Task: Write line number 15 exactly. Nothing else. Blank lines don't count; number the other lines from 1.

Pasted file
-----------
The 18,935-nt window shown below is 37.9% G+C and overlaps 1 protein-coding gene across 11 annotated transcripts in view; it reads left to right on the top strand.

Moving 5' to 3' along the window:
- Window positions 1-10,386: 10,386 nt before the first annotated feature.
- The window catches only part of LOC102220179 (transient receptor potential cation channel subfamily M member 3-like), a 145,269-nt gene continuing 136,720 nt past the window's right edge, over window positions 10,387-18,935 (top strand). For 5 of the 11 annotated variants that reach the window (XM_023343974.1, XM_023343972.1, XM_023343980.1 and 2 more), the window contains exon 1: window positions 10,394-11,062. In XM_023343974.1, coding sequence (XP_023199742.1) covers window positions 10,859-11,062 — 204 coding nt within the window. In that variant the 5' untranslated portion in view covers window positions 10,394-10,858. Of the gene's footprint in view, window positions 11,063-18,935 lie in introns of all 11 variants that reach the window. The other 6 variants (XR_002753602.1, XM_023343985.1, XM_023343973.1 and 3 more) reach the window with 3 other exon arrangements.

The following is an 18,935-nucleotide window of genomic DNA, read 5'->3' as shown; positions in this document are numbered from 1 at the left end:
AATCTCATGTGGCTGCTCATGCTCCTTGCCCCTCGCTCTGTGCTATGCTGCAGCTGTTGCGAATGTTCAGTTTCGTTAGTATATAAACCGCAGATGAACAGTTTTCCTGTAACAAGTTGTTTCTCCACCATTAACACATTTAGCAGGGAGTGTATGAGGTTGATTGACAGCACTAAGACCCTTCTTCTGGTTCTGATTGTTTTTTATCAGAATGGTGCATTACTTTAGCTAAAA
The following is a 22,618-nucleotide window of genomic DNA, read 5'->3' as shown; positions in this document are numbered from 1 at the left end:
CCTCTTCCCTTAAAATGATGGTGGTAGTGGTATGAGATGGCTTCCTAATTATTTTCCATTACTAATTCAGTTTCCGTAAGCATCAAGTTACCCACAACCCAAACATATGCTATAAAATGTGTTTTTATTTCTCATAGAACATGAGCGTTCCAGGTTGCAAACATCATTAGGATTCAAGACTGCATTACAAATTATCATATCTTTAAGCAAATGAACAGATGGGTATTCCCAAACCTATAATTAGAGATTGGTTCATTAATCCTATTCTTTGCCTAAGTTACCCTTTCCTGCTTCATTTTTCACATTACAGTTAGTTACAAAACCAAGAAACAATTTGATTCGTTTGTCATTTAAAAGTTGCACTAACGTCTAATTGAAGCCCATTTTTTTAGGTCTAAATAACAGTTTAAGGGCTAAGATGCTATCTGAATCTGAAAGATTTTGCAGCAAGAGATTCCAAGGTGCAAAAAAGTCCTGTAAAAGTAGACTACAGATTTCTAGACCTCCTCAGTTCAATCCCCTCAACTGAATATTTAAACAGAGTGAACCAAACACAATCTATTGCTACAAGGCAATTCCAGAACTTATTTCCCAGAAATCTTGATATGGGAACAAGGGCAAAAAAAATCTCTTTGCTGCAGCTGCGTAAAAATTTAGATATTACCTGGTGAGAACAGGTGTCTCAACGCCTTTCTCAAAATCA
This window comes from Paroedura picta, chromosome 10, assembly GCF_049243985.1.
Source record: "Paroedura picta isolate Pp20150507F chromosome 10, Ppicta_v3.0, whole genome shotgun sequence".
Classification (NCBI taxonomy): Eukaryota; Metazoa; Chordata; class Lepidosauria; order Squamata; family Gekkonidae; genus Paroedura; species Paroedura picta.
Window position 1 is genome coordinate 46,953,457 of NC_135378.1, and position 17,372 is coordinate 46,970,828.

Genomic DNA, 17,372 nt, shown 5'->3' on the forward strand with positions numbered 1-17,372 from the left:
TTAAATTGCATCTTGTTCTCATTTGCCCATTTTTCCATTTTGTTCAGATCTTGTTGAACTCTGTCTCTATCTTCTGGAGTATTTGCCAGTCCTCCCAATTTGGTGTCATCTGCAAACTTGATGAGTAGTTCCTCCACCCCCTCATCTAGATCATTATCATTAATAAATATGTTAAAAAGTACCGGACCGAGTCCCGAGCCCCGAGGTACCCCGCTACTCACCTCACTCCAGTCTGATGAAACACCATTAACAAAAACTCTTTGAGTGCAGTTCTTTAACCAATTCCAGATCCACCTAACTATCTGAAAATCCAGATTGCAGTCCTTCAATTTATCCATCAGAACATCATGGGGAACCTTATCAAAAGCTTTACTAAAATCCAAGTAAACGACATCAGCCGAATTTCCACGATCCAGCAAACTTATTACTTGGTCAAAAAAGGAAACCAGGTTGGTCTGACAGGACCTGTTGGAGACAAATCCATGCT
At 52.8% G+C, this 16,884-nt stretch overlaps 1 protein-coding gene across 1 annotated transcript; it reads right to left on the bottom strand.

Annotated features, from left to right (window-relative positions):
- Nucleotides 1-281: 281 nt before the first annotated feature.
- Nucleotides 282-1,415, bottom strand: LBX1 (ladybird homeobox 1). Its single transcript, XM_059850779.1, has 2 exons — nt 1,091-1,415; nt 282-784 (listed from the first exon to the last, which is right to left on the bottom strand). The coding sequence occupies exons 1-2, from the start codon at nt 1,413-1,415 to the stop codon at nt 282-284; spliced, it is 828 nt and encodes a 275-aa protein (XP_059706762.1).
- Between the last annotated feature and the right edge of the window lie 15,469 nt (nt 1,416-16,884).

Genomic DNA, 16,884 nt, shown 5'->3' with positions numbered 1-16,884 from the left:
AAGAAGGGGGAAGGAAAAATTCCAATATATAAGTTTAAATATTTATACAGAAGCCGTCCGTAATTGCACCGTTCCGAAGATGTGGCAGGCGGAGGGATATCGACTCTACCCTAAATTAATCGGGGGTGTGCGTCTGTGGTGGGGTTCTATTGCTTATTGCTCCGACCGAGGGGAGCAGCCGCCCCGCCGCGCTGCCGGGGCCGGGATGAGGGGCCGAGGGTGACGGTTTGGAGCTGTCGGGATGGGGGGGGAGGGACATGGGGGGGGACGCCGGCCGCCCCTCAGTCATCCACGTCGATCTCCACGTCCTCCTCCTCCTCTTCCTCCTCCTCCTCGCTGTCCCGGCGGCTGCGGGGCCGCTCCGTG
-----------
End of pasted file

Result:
At 52.8% G+C, this 16,884-nt stretch overlaps 1 protein-coding gene across 1 annotated transcript; it reads right to left on the bottom strand.